All about Peter James
Got a treat for you today Bang2writers … The awesome Peter James is offering us his expansive writing knowledge!
If you don’t know who Peter is, FOR SHAME! Peter is probably THE top selling British author of the moment and most recently he won the coveted 2016 CWA Diamond Dagger for sustained excellence, plus he was publicly voted by WHSmith readers The Best Crime Author Of All Time.
As if all that wasn’t enough, before Peter became a full time novelist, he was responsible for a whopping 25 movies as a producer and screenwriter. In short, there’s VERY little he doesn’t know about storytelling, so make sure you listen up! Enjoy …
1) Writing about a place you’d not been to
In 1982 my second spy thriller, Atom Bomb Angel was published. It was to become a book that had a profound impact on the way I was to research my novels from then on. I had some key scenes in my story in Namibia, but I simply couldn’t afford to travel there. So instead, I gleaned information about Namibia from books (this was before the internet) and from talking to someone who had once worked out there.
The book had a lot of publicity when it was published – it was about a terrorist plot to blow up a nuclear power station in England, and nuclear power had suddenly become a hot topic. I had done a huge amount of research into this industry, visited several nuclear power stations and was ready for any questions about the book. Well, I thought I was, at any rate…
In my very first national newspaper interview the journalist asked me what Namibia was like. How did I find it out there? With my face bright red, I fibbed and squirmed my way through the interview, mumbling about it being quite hot and that there was a lot of sand …
I realized that looking at a map or at photographs will tell you what a place looks like, but nothing other than actually being there can tell you what it smells like, sounds like, feels like. I vowed then and there that never again would I write about anywhere that I had not visited, nor anything that I had not in some way experienced – death excepted.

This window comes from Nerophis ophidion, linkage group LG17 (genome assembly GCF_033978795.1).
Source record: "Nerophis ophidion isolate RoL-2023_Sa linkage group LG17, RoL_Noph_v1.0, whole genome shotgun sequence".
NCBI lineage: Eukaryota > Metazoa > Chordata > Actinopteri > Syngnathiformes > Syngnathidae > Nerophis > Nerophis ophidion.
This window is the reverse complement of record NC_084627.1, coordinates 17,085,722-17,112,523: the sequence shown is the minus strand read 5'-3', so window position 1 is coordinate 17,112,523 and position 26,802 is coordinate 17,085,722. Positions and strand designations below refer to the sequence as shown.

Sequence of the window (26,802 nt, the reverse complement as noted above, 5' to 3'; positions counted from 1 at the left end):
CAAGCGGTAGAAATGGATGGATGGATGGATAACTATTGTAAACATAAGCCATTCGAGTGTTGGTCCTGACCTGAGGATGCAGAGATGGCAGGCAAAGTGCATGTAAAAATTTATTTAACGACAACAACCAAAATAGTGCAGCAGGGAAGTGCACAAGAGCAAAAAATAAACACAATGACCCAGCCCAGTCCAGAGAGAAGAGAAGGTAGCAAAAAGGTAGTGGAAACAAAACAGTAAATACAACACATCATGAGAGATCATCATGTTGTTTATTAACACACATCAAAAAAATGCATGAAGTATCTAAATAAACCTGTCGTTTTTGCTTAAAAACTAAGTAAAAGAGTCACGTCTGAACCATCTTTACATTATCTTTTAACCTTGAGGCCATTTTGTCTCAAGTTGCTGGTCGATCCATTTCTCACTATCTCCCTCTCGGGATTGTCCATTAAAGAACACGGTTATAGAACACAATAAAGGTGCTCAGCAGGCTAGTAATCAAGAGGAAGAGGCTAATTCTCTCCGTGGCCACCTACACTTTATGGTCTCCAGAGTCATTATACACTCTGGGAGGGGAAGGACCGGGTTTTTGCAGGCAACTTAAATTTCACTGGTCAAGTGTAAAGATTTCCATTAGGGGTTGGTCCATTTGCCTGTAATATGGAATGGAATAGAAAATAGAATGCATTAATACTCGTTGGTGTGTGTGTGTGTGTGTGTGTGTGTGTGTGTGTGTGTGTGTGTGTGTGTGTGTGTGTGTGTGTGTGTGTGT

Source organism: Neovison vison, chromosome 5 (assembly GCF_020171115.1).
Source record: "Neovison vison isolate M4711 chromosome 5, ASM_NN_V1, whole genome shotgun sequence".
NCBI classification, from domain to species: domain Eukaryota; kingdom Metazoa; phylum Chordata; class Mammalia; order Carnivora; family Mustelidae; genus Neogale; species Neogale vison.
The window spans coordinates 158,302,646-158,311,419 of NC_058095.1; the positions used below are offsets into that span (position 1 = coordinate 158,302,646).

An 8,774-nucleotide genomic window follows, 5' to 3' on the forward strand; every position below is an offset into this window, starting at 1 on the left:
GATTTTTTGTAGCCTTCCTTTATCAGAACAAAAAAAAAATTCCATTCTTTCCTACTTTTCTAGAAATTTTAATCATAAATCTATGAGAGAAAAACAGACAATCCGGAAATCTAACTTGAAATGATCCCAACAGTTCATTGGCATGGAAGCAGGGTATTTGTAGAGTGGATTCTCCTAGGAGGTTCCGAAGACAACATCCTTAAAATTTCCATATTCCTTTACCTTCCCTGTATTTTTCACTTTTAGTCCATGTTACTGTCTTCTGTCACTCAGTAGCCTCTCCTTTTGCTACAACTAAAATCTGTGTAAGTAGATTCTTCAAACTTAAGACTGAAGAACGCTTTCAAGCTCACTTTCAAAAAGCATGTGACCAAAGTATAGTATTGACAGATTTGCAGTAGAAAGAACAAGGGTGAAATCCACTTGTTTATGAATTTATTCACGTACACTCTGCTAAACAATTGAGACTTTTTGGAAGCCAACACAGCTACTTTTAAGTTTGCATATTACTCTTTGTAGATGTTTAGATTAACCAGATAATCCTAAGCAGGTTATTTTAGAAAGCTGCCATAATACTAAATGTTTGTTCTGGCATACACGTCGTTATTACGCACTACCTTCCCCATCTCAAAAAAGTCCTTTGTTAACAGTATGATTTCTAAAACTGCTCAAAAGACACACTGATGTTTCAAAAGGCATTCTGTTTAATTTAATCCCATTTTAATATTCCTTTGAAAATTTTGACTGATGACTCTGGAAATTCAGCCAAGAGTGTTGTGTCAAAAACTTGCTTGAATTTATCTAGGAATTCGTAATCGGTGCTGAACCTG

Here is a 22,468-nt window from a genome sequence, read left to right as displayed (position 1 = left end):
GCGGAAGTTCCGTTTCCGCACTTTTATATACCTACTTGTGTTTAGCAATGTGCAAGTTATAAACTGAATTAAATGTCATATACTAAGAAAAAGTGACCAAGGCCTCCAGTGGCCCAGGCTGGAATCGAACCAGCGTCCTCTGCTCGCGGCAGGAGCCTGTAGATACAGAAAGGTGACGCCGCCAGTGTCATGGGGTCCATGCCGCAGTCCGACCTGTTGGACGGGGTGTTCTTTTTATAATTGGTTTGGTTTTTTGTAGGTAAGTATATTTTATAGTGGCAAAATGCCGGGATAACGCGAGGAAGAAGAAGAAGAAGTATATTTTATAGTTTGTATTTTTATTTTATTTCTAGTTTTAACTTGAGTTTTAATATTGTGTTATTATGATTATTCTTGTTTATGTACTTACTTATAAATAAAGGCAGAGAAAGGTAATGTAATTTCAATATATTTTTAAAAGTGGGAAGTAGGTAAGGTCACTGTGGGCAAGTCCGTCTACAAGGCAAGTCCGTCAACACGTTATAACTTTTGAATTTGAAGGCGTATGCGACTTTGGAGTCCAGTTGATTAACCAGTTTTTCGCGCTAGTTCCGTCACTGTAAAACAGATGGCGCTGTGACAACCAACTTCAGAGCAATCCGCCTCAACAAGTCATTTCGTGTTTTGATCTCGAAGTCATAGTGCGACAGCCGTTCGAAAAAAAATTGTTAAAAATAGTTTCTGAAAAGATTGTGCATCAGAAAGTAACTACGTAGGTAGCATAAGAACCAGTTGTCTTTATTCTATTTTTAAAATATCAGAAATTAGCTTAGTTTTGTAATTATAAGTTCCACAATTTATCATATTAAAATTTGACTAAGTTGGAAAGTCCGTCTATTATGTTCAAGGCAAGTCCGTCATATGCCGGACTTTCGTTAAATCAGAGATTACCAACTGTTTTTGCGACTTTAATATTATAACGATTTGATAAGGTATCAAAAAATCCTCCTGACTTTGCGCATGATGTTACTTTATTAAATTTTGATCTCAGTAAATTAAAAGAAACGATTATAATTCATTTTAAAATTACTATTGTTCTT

Peter’s Top Tip: Always try and visit the places you write about to give them authenticity.
MORE: How To Twist Your Story (Do Your Research)
2) You get fundamentals wrong because you don’t live there
Nothing loses me faster as a reader than to realize part way through a book the writer has not done the research. An example of this was a US thriller writer, who I shall not name (!) who some years ago set a novel in England. At one point he had his central character driving his car up a road towards Birmingham, getting closer with every mile. He named the road as the M25. But, the M25 is the ring road around London!!!!! You could drive around it 24/7 for the next ten years and still not get any nearer to Birmingham. At that point I thought, OK, if the author hasn’t even bothered to look at a road map, do I really want to bother continuing with this book? And I didn’t.
Peter’s Top Tip: Never underestimate local knowledge and experience.
3) You write in a genre because you like the sound of it
In 1977 I read a newspaper article saying there was a shortage of spy thrillers. So I decided to write one, thinking there was an opportunity. Dead Letter Drop was published by a major house, WH Allen, in 1981 but sold only a handful of copies. The total print run was 1800 of which about 1500 went to public libraries. The next two did equally badly.
I poured my heart out to a friend working then at Penguin (Elizabeth Buchan, who went on to become a hugely successful writer herself) and she said to me, “Why are you writing spy thrillers? What can you ever know about the world of spies? You’re up against writers like John Le Carré who’d worked in the Intelligence services, who have an inside knowledge you will never have. You will only ever succeed,’ she said, ‘By writing about first what you are passionate about, and secondly what you can access and research in depth.’ She was right.
Peter’s Top Tip: Write what you love and the rest will follow.
4) Leave in all the details!